For such things to become the usual, visionaries need to step forward. Planners and public authorities need to shift their mindset. Not the least, cities need smart software engineers, developer, coders, QA testers, digital problem solvers.

Does your company have a smart city concept that needs developing? Do you need a reliable software solutions partnership? Contact us and let’s start shaping the future together.

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Tech

City planners and technologists joined forces at Smart Cities Week 2018 in an exercise of simulation for businesses. The theme was the future the smart city, which is not at all far-fetched. All around the globe initiatives for intelligent, connected IoT-based urban centers are in various stages of development.

To understand the full scale of requirements, challenges and multiple tasks involved by such a mega structure, we browsed a recap of the simulation, as featured on IoT for All.

 

Things to expect when involved in a smart city project

Although the increased specialization in the technical field over the years may not equally put all participants in a project in a similar strategic posture, certain major challenges are bound to affect all. Even if layered in complementary projects, micro projects and various team types, the professionals who are part of the overall team do have to acknowledge the bigger picture.

What would a few of the common challenges might be? Lateral thinking is one of them. For the success of such a venture, those who make decisions, as well as those who decide for their own subsidiary area of responsibility need to bring an indirect and creative approach to the table.

Balancing the budget against what are indeed the much needed strategic investments is yet another must. Investing in new technologies blends together with retrofitting older structures. However, blending means seamless integration. The participants need to think things through. They also need to have a can do attitude, to grasp the big picture, as well as be quickly aware of the possible pressure or blockage points.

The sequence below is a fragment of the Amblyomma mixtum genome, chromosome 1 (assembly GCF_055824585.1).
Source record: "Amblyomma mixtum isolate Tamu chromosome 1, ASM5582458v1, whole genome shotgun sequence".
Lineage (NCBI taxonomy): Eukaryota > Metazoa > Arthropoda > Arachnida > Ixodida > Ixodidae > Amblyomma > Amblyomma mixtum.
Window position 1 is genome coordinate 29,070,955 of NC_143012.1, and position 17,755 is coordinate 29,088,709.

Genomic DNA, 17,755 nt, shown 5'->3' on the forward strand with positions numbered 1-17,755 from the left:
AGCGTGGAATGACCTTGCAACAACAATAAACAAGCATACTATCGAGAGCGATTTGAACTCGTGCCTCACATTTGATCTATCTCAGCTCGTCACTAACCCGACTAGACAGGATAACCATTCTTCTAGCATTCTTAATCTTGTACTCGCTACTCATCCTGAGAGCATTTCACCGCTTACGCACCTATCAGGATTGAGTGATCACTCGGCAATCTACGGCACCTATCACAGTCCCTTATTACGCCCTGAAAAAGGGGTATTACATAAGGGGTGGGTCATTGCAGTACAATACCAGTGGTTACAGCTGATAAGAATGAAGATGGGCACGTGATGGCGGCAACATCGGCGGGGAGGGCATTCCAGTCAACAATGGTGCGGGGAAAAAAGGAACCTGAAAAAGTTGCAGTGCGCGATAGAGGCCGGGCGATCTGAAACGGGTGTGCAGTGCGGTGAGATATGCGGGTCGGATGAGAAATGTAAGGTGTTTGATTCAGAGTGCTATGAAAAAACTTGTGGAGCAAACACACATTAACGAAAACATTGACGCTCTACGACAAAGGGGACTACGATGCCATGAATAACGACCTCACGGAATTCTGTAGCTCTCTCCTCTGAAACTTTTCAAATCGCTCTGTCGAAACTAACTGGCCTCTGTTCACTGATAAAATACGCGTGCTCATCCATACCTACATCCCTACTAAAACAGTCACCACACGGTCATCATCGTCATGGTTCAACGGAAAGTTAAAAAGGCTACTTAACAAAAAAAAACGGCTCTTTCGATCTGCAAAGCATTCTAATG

A process of bartering and flexible adaptation

The simulation in cause was extremely interesting due to the fact that it reunited city planners with the specialist in technology.  While the professionals in urban planning brought an approach forged during the specifics of their everyday activity, some of the technologists had their first opportunity to see how and why this type of project is different.

City planners are often reluctant to changes, stick by their budgets and need to understand the technology and translate it into financial lines. Understanding the technology alone took a while for some of the participants. The technologists had to meet them halfway in relation with certain issues.

Collaboration and strategy are key on the road to a functional smart city – as the author repeatedly underlines it. The aim and the measurement elements is the citizen quality of life – a notion that seems at hand, but needs defining. It also requires a sustained activity on the line of planning, so it would indeed materialize into better services, better living conditions and so on.

 

Keywords for activities related to the smart cities of the future

We selected a few keywords that might not be the first things that come to mind when contemplating the idea of smart city:

  • Multiple stakeholders
  • Constrained budgets
  • Challenging social dynamics

Other keywords are less surprising:

  • Economic growth
  • Intuitive infrastructure
  • Public-Private Partnerships
  • Collaborative processes

Materializing smart city projects may involve a sum of integrations. Some software solution can be adopted into such a project, while they previously existed in the private environment. Others can regard custom-made software programs and applications.

Whatever the case, having the right partner in software engineering is of great use. Our company is an example of such a partner – with the experience accumulated in our projects along the years, we can tackle IoT and mobile challenges related to the major ventures of the future.